MBDA and U.S. Black Chambers are some of the organizations collaborating with e-commerce giant Amazon on its new Black Business Accelerator (BBA) that launched last month. The $150-million investment over the next four years is targeting barriers to access and helping to build sustainable growth for Black sellers in Amazon’s marketplace.
Pittsboro resident Joshua Esnard was a participant in the BBA’s pilot program. The 34-year-old is the inventor behind The Cut Buddy, a tool the St. Lucian immigrant accidentally created as a teenager that allows people to trim their hairline and beard at home.
His relationship with Amazon dates back to early 2016 — shortly after he patented the product and launched the company — when a representative walked him through features to succeed as a seller on the platform. After an influencer using The Cut Buddy garnered 12 million views on YouTube, Esnard quickly went from selling five to 10 units per day to 400 units a day, becoming a No. 1 bestseller on Amazon.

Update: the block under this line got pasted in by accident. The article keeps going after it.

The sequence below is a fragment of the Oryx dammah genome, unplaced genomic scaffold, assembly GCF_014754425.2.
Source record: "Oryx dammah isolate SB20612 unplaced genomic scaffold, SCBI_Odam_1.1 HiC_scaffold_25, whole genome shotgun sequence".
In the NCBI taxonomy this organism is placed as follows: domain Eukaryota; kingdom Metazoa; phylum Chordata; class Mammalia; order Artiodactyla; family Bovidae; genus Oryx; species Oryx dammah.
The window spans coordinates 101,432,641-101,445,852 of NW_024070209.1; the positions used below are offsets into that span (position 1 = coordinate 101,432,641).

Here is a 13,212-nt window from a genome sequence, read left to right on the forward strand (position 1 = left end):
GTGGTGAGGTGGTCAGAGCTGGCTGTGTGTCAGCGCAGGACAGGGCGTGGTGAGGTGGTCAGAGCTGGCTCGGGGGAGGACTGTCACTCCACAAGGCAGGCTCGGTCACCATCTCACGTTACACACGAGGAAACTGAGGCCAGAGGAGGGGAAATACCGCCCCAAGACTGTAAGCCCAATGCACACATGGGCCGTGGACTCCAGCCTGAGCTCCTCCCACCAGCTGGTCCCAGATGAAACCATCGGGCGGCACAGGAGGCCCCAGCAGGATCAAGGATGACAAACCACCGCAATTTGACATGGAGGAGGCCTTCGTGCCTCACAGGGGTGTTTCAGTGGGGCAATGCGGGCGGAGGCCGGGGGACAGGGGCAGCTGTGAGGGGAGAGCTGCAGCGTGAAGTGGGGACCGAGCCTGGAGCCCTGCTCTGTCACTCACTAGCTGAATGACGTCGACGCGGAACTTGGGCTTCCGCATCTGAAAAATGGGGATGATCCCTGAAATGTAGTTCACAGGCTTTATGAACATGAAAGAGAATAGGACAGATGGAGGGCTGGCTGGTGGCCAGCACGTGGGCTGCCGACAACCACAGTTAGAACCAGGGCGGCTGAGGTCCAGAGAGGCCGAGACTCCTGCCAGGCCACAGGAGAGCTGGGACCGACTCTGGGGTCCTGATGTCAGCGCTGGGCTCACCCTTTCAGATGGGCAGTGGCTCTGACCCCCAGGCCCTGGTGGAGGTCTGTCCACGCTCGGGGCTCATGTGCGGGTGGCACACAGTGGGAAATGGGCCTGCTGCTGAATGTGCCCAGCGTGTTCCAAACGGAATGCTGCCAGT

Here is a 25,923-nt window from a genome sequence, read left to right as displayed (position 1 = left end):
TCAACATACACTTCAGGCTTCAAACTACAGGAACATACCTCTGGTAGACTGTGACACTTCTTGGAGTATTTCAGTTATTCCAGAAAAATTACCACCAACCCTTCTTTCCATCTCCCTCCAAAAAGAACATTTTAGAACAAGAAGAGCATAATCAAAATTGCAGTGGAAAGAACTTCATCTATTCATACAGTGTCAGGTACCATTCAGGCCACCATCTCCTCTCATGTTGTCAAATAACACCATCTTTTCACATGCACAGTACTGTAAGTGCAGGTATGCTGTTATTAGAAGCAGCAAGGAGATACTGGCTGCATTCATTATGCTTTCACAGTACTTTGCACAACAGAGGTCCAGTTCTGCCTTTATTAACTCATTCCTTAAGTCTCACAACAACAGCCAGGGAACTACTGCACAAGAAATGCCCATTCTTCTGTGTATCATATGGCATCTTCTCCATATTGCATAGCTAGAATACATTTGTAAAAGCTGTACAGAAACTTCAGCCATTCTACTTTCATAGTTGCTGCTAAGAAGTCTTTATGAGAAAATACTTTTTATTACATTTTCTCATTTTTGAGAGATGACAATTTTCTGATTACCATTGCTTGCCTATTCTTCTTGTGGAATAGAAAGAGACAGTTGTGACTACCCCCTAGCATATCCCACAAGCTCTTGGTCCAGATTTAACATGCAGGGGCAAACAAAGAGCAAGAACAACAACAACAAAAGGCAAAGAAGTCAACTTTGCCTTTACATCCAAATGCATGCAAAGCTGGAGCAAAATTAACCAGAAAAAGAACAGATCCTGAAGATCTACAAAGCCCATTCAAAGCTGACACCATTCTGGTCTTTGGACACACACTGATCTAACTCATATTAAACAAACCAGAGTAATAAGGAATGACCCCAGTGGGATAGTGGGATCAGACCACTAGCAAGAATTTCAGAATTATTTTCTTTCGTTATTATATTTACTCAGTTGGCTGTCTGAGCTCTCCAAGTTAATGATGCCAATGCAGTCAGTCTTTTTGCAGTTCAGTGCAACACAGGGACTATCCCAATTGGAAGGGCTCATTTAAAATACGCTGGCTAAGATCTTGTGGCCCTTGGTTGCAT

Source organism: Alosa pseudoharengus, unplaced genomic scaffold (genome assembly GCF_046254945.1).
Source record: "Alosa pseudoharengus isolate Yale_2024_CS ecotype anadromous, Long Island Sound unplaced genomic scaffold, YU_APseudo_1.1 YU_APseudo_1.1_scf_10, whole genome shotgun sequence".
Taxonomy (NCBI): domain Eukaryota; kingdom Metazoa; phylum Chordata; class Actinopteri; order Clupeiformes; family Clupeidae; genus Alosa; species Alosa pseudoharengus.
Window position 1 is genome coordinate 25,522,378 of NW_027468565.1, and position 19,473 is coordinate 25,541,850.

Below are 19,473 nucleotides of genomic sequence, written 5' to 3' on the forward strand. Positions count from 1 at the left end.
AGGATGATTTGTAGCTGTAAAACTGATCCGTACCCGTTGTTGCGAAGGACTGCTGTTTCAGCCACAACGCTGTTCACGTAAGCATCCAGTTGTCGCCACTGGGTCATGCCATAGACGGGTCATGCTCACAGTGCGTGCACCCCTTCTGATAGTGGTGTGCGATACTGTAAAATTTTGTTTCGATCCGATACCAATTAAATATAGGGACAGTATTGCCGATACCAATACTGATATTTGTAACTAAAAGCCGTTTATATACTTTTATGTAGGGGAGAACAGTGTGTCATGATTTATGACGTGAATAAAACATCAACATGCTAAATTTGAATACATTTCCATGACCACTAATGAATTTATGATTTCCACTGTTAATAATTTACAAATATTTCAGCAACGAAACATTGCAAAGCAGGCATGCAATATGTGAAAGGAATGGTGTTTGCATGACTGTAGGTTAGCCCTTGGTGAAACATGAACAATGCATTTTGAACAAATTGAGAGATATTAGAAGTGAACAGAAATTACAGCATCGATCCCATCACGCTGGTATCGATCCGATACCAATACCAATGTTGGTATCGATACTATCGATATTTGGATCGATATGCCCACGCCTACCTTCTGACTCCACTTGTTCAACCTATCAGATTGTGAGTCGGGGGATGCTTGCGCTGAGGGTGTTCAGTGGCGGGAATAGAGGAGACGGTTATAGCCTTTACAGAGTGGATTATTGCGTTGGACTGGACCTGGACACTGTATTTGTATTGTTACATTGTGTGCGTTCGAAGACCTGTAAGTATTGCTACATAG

It attracted attention of “Shark Tank” TV producers. He appeared on season 9 of the series in 2017, where he pitched a 10% stake in his company for $300,000. After two offers, Esnard went with investor Daymond John — known best as co-founder of the 1990s and 2000s streetwear brand, FUBU — for $300,000 and a 20% stake. By the end of 2019, Esnard had sold more than 500,000 units.